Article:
Take the most loved, most crucial elements from the last 53 years of James Bond, and put them on a list. Now tick them off, one after another. This was most likely the approach taken with Spectre, the single most complete 007 experience ever.
Who is your favourite Bond? It doesn’t matter, because they’re all here. The title is apt, because the Ghost of Bonds Past is ever present. Daniel Craig’s trademark grit is softened with Roger Moore’s swagger and George Lazenby’s sensibility. There’s Sean Connery’s confident physicality too. It goes nicely with an ivory tuxedo.
Craig’s fourth outing as Bond is his most rounded. It is demonstrably a product of lessons learned from Casino Royale (too basic), Quantum of Solace (too chaotic) and Skyfall (too nostalgic). The gun barrel being returned to the start of the film is a clear statement of intent.
SPECTRE: the shadowy organisation taking things quite literally
Bond gets right into it this time, with few opportunities to mope. His hunt for a super-secret organisation takes him to some unusual places – think snowy mountaintops, impractical complexes and secret lairs. It certainly beats driving to Scotland and waiting for the bad guy to show up.
Speaking of which, there are more characters and they have more to do. Christoph Waltz is the big boss in a Mandarin collar, occupying a nice spot between Mads Mikkelsen’s sadism and Javier Bardem’s moustache twirling. Then there’s giganto-henchman Mr. Hinx (Dave Bautista), easily more intimidating and less bitey than Richard Kiel’s Jaws.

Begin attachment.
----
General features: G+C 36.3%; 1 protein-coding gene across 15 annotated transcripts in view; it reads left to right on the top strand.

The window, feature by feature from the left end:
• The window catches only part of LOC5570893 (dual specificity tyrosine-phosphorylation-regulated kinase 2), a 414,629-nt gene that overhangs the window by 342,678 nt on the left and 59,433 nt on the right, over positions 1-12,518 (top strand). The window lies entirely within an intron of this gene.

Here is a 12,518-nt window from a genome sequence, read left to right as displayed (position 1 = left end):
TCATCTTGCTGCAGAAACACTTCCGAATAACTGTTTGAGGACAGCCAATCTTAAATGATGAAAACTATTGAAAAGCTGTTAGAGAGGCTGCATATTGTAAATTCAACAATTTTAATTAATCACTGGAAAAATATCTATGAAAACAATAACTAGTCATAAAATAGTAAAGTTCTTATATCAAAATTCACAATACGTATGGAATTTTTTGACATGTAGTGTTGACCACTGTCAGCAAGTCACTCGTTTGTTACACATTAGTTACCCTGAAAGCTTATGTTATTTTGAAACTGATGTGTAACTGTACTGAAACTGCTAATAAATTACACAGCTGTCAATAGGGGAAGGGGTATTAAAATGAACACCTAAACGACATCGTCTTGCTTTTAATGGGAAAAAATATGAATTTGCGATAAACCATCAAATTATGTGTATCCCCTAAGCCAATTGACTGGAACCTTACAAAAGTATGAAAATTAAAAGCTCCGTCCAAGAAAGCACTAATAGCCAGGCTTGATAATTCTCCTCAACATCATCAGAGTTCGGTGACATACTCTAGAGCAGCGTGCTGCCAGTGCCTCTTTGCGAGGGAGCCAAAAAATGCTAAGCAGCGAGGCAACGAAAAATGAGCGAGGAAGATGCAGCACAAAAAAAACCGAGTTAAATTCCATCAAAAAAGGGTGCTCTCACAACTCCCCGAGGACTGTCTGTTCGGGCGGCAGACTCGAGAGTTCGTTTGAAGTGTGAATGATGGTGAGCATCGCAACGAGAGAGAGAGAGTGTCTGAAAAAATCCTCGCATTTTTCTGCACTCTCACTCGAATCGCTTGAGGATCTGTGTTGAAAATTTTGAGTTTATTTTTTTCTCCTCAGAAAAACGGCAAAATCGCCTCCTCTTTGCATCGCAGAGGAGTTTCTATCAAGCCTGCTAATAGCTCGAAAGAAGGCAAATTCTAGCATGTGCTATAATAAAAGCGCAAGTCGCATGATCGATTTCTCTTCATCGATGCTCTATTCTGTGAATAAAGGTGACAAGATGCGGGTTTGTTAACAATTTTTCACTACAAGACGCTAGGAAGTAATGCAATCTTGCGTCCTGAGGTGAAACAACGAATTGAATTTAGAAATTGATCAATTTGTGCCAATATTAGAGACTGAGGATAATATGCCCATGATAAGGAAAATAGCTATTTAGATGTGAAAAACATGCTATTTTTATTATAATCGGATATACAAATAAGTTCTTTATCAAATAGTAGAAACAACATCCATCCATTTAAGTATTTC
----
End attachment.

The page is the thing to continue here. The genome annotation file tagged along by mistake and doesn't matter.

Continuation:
More after the break
‘M’ and ‘Q’ both get time in the field, albeit at the expense of Moneypenny, now firmly stuck with secretarial duties.
In fact, the women are under-written in general. Newcomer Léa Seydoux gets a couple of meaty scenes, but never reaches the level of sophistication enjoyed by Eva Green in Casino Royale.
At least there is no time to dwell on that. Not when the opening sequence leads to a stomach-churning aerial fight that will have you choking on your popcorn. Not when Bond is chased through Rome in his gorgeous Aston Martin DB10. Not when a brutal, crunchy fight breaks out on a sleeper train, straight out of From Russia With Love.
Please don't scratch the Aston Martin. Please don't scratch the Aston Martin.
It's all beautifully thrown together too. You'd expect sky-high production values from a Bond film these days, and Spectre doesn't disappoint.
This is one classy looking picture. Cinematographer Hoyte van Hoytema doesn't go for the wide colour palette that Roger Deakins threw at Skyfall. Instead, he loves to play with shadows and contrast, which goes nicely with the mysterious vibe that director Sam Mendes cultivates.
Is there a catch? Alright, it’s a little bloated. Digging into Bond’s past – an unnecessary move instigated by Skyfall – still feels a little contrived. Then there’s the hilarious attempt at weaving together the messy threads of the Craig-era films, as if they were part of one big plan all along.
Finally, Sam Smith’s whiny soliloquy masquerading as a Bond theme is entirely inappropriate, even when mixed with John Barry strings and cut to the lush graphics of the opening title sequence.
These flaws are not insignificant, but really, you'll be having too much fun to mind. Spectre gets far more right than it gets wrong. So it's not perfect, but this is close enough. James Bond has not been this entertaining in many years. Best Bond ever? That's a real possibility.
Spectre (12A, 148 minutes) is out across the UK on 26th October. Go see it.